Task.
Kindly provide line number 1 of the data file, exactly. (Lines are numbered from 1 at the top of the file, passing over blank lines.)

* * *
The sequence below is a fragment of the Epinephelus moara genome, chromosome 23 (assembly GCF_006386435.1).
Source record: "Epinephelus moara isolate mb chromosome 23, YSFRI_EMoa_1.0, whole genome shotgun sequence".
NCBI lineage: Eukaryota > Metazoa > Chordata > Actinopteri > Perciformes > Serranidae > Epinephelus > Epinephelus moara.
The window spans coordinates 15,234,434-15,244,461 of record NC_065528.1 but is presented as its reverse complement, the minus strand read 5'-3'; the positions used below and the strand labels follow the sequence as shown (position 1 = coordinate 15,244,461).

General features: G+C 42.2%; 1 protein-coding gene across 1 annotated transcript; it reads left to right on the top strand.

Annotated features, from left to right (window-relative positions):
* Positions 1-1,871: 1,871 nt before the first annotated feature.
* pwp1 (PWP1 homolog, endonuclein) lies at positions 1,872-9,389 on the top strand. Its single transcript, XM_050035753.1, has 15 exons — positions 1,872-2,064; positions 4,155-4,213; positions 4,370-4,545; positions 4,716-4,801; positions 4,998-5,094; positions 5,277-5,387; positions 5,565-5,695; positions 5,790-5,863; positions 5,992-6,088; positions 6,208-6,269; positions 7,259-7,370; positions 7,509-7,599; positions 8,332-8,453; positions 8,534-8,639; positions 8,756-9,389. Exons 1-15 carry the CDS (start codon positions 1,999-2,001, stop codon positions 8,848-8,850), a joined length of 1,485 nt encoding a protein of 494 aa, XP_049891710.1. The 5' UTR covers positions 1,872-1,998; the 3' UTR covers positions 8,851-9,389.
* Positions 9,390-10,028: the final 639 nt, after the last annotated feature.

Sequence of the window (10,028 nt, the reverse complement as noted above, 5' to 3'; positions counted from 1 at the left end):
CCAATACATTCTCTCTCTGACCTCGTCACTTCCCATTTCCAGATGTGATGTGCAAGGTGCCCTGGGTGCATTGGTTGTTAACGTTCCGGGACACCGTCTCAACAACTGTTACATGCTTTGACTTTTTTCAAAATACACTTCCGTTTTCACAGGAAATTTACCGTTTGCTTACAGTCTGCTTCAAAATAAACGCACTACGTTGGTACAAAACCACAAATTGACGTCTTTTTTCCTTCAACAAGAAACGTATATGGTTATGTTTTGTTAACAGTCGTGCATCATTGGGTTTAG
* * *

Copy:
The sequence below is a fragment of the Epinephelus moara genome, chromosome 23 (assembly GCF_006386435.1).